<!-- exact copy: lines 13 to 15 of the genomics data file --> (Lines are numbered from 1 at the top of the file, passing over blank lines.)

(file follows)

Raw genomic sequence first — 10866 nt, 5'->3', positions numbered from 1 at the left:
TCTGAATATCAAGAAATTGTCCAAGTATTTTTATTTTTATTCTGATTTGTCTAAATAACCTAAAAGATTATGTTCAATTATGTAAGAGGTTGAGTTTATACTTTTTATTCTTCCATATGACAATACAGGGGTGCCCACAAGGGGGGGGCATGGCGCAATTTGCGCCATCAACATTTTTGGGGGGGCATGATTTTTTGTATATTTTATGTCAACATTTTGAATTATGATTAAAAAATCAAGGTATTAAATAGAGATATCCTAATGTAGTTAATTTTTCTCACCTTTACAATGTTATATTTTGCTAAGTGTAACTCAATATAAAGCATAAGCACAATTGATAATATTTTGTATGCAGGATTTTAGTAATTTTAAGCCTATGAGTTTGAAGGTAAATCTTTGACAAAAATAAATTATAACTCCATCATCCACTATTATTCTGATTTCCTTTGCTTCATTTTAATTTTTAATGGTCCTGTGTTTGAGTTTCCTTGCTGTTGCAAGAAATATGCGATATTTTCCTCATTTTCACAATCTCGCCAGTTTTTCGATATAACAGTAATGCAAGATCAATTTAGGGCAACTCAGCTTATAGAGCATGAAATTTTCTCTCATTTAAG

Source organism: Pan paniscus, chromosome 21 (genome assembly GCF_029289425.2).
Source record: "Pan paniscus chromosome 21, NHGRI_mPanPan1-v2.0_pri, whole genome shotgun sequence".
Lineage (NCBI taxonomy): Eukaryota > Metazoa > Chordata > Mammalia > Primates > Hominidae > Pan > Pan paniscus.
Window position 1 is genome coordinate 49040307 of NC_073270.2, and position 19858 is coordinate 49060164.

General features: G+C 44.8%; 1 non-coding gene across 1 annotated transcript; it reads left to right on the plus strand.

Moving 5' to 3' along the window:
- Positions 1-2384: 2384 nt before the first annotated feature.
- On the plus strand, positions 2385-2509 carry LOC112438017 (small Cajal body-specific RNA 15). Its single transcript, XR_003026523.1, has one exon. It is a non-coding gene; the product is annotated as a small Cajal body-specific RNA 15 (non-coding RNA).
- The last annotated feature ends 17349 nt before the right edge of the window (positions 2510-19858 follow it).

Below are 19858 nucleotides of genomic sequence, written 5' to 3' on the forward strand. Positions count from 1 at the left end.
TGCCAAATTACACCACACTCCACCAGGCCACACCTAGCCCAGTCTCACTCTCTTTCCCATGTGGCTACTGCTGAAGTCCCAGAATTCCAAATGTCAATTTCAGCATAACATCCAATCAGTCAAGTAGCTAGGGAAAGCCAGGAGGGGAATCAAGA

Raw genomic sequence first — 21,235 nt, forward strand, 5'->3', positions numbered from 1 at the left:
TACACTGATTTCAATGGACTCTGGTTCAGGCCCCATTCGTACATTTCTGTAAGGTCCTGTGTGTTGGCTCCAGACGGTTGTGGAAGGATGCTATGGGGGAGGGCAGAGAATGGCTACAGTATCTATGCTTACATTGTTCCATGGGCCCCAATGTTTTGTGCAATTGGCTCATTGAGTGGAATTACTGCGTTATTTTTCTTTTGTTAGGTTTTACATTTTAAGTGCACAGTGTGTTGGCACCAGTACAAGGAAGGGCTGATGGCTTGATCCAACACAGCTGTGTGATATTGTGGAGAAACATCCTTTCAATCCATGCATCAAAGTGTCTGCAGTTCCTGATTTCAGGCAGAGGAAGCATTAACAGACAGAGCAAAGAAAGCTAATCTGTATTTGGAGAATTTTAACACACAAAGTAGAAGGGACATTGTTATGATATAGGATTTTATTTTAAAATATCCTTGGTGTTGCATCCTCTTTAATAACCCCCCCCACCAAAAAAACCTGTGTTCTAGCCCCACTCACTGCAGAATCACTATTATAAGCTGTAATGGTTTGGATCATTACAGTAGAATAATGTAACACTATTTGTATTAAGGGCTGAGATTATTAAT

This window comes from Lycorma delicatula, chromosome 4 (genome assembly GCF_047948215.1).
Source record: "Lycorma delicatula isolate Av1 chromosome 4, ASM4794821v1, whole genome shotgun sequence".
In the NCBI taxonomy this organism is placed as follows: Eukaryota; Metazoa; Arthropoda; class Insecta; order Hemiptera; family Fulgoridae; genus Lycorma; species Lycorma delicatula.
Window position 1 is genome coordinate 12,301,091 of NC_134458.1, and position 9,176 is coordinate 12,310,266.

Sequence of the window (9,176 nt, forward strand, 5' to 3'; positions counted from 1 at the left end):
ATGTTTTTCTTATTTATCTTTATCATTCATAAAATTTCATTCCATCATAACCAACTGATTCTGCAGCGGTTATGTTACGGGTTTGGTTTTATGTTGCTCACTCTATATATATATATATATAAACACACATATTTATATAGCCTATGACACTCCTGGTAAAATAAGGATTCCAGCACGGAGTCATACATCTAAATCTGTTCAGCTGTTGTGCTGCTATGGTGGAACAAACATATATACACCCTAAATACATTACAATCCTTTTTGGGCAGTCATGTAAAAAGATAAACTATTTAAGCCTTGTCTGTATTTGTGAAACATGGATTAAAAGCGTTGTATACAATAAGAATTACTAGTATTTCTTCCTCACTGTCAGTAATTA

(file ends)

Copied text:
TGCCAAATTACACCACACTCCACCAGGCCACACCTAGCCCAGTCTCACTCTCTTTCCCATGTGGCTACTGCTGAAGTCCCAGAATTCCAAATGTCAATTTCAGCATAACATCCAATCAGTCAAGTAGCTAGGGAAAGCCAGGAGGGGAATCAAGA

Raw genomic sequence first — 21,235 nt, forward strand, 5'->3', positions numbered from 1 at the left:
TACACTGATTTCAATGGACTCTGGTTCAGGCCCCATTCGTACATTTCTGTAAGGTCCTGTGTGTTGGCTCCAGACGGTTGTGGAAGGATGCTATGGGGGAGGGCAGAGAATGGCTACAGTATCTATGCTTACATTGTTCCATGGGCCCCAATGTTTTGTGCAATTGGCTCATTGAGTGGAATTACTGCGTTATTTTTCTTTTGTTAGGTTTTACATTTTAAGTGCACAGTGTGTTGGCACCAGTACAAGGAAGGGCTGATGGCTTGATCCAACACAGCTGTGTGATATTGTGGAGAAACATCCTTTCAATCCATGCATCAAAGTGTCTGCAGTTCCTGATTTCAGGCAGAGGAAGCATTAACAGACAGAGCAAAGAAAGCTAATCTGTATTTGGAGAATTTTAACACACAAAGTAGAAGGGACATTGTTATGATATAGGATTTTATTTTAAAATATCCTTGGTGTTGCATCCTCTTTAATAACCCCCCCCACCAAAAAAACCTGTGTTCTAGCCCCACTCACTGCAGAATCACTATTATAAGCTGTAATGGTTTGGATCATTACAGTAGAATAATGTAACACTATTTGTATTAAGGGCTGAGATTATTAAT